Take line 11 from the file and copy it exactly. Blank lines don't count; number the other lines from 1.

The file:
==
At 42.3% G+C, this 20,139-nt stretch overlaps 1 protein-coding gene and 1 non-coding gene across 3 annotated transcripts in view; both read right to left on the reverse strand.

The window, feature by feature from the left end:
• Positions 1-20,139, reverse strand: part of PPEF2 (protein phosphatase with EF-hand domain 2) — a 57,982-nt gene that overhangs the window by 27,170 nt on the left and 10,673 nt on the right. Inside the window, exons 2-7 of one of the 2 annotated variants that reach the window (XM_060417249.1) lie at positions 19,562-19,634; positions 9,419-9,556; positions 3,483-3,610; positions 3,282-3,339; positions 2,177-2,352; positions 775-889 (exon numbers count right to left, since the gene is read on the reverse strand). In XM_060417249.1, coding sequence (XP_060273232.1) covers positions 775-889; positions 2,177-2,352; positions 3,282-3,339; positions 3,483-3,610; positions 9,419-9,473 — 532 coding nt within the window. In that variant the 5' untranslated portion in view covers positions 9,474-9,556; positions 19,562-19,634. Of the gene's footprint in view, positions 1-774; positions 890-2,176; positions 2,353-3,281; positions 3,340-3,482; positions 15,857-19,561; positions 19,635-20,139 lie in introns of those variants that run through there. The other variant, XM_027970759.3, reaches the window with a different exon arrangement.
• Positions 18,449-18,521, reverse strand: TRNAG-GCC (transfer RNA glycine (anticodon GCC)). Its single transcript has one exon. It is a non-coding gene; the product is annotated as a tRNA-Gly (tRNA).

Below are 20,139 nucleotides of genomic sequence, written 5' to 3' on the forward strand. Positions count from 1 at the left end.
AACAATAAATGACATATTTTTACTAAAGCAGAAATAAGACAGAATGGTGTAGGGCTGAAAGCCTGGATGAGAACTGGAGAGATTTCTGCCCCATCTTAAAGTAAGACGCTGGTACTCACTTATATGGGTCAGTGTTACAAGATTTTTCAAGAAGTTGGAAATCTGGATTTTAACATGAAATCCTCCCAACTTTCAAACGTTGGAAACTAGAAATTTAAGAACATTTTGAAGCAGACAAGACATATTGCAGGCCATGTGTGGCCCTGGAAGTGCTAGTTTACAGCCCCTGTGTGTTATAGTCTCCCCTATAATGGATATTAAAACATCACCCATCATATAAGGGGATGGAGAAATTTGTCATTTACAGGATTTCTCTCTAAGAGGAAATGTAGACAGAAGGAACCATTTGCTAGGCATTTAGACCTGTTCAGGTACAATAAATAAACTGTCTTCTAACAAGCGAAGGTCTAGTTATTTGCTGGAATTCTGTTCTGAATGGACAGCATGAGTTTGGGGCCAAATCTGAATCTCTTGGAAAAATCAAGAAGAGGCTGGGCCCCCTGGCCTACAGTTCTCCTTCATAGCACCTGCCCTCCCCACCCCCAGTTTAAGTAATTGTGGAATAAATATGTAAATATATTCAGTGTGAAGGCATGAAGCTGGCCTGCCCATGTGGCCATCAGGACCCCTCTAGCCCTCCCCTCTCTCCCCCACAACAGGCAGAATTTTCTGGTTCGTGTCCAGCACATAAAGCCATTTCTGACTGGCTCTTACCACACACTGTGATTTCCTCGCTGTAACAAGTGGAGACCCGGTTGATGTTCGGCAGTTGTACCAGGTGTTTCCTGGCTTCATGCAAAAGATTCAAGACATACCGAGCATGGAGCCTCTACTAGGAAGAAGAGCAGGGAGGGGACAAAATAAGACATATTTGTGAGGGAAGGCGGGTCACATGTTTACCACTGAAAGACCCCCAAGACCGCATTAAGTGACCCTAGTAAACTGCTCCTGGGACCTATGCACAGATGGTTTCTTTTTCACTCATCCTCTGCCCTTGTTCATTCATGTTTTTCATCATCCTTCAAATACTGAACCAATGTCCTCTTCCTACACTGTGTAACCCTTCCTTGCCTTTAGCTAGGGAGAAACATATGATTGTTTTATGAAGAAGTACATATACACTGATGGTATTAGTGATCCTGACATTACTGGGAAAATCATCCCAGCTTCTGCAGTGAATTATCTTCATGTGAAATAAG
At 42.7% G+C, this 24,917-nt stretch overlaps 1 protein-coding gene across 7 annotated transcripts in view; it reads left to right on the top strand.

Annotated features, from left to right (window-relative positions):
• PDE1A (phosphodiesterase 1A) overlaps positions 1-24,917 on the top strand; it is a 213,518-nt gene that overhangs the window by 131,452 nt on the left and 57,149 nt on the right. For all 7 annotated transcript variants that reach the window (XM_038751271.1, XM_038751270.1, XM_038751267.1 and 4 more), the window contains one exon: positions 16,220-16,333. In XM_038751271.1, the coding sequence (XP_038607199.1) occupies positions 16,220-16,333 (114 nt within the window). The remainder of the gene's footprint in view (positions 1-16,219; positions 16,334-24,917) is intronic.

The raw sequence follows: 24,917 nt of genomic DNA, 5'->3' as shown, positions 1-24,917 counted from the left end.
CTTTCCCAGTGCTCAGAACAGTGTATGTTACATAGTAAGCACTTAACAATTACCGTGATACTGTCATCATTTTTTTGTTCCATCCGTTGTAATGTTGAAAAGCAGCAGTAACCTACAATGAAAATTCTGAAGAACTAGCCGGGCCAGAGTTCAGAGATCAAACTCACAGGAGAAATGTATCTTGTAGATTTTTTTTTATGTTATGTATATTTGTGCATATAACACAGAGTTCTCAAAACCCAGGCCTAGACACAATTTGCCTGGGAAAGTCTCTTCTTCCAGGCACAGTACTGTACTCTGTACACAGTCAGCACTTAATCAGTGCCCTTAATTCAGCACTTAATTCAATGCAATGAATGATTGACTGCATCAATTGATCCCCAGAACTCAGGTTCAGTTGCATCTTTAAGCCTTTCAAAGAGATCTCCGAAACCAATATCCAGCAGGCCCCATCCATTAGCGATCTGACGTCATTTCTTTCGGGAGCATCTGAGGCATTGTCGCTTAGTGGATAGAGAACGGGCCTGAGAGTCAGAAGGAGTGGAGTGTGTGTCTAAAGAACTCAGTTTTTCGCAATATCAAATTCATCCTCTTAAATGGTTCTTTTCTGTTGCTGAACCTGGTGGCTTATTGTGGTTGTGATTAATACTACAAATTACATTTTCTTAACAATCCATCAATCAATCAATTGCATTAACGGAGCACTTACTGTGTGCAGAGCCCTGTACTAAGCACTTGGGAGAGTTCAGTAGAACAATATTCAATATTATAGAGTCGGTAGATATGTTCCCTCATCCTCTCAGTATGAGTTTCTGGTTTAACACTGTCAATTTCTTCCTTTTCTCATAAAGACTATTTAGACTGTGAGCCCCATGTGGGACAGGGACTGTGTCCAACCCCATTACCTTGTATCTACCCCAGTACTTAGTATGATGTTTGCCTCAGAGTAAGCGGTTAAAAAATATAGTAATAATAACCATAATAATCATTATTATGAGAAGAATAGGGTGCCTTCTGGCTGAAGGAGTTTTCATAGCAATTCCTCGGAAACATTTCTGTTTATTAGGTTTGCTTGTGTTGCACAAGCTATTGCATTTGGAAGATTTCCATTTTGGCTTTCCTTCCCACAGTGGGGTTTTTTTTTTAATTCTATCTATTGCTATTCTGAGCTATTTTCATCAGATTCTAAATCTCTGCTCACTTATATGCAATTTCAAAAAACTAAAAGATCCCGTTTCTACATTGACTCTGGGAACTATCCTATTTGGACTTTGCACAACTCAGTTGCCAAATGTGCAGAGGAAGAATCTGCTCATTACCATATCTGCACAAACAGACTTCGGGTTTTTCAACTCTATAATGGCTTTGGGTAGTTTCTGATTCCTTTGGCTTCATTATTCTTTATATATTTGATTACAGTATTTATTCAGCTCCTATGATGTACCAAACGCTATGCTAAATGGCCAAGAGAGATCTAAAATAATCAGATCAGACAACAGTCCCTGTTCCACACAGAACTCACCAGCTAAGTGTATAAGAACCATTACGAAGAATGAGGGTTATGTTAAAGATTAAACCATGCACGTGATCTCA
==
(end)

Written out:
CTTTCCCAGTGCTCAGAACAGTGTATGTTACATAGTAAGCACTTAACAATTACCGTGATACTGTCATCATTTTTTTGTTCCATCCGTTGTAATGTTGAAAAGCAGCAGTAACCTACAATGAAAATTCTGAAGAACTAGCCGGGCCAGAGTTCAGAGATCAAACTCACAGGAGAAATGTATCTTGTAGATTTTTTTTTATGTTATGTATATTTGTGCATATAACACAGAGTTCTCAAAACCCAGGCCTAGACACAATTTGCCTGGGAAAGTCTCTTCTTCCAGGCACAGTACTGTACTCTGTACACAGTCAGCACTTAATCAGTGCCCTTAATTCAGCACTTAATTCAATGCAATGAATGATTGACTGCATCAATTGATCCCCAGAACTCAGGTTCAGTTGCATCTTTAAGCCTTTCAAAGAGATCTCCGAAACCAATATCCAGCAGGCCCCATCCATTAGCGATCTGACGTCATTTCTTTCGGGAGCATCTGAGGCATTGTCGCTTAGTGGATAGAGAACGGGCCTGAGAGTCAGAAGGAGTGGAGTGTGTGTCTAAAGAACTCAGTTTTTCGCAATATCAAATTCATCCTCTTAAATGGTTCTTTTCTGTTGCTGAACCTGGTGGCTTATTGTGGTTGTGATTAATACTACAAATTACATTTTCTTAACAATCCATCAATCAATCAATTGCATTAACGGAGCACTTACTGTGTGCAGAGCCCTGTACTAAGCACTTGGGAGAGTTCAGTAGAACAATATTCAATATTATAGAGTCGGTAGATATGTTCCCTCATCCTCTCAGTATGAGTTTCTGGTTTAACACTGTCAATTTCTTCCTTTTCTCATAAAGACTATTTAGACTGTGAGCCCCATGTGGGACAGGGACTGTGTCCAACCCCATTACCTTGTATCTACCCCAGTACTTAGTATGATGTTTGCCTCAGAGTAAGCGGTTAAAAAATATAGTAATAATAACCATAATAATCATTATTATGAGAAGAATAGGGTGCCTTCTGGCTGAAGGAGTTTTCATAGCAATTCCTCGGAAACATTTCTGTTTATTAGGTTTGCTTGTGTTGCACAAGCTATTGCATTTGGAAGATTTCCATTTTGGCTTTCCTTCCCACAGTGGGGTTTTTTTTTTAATTCTATCTATTGCTATTCTGAGCTATTTTCATCAGATTCTAAATCTCTGCTCACTTATATGCAATTTCAAAAAACTAAAAGATCCCGTTTCTACATTGACTCTGGGAACTATCCTATTTGGACTTTGCACAACTCAGTTGCCAAATGTGCAGAGGAAGAATCTGCTCATTACCATATCTGCACAAACAGACTTCGGGTTTTTCAACTCTATAATGGCTTTGGGTAGTTTCTGATTCCTTTGGCTTCATTATTCTTTATATATTTGATTACAGTATTTATTCAGCTCCTATGATGTACCAAACGCTATGCTAAATGGCCAAGAGAGATCTAAAATAATCAGATCAGACAACAGTCCCTGTTCCACACAGAACTCACCAGCTAAGTGTATAAGAACCATTACGAAGAATGAGGGTTATGTTAAAGATTAAACCATGCACGTGATCTCA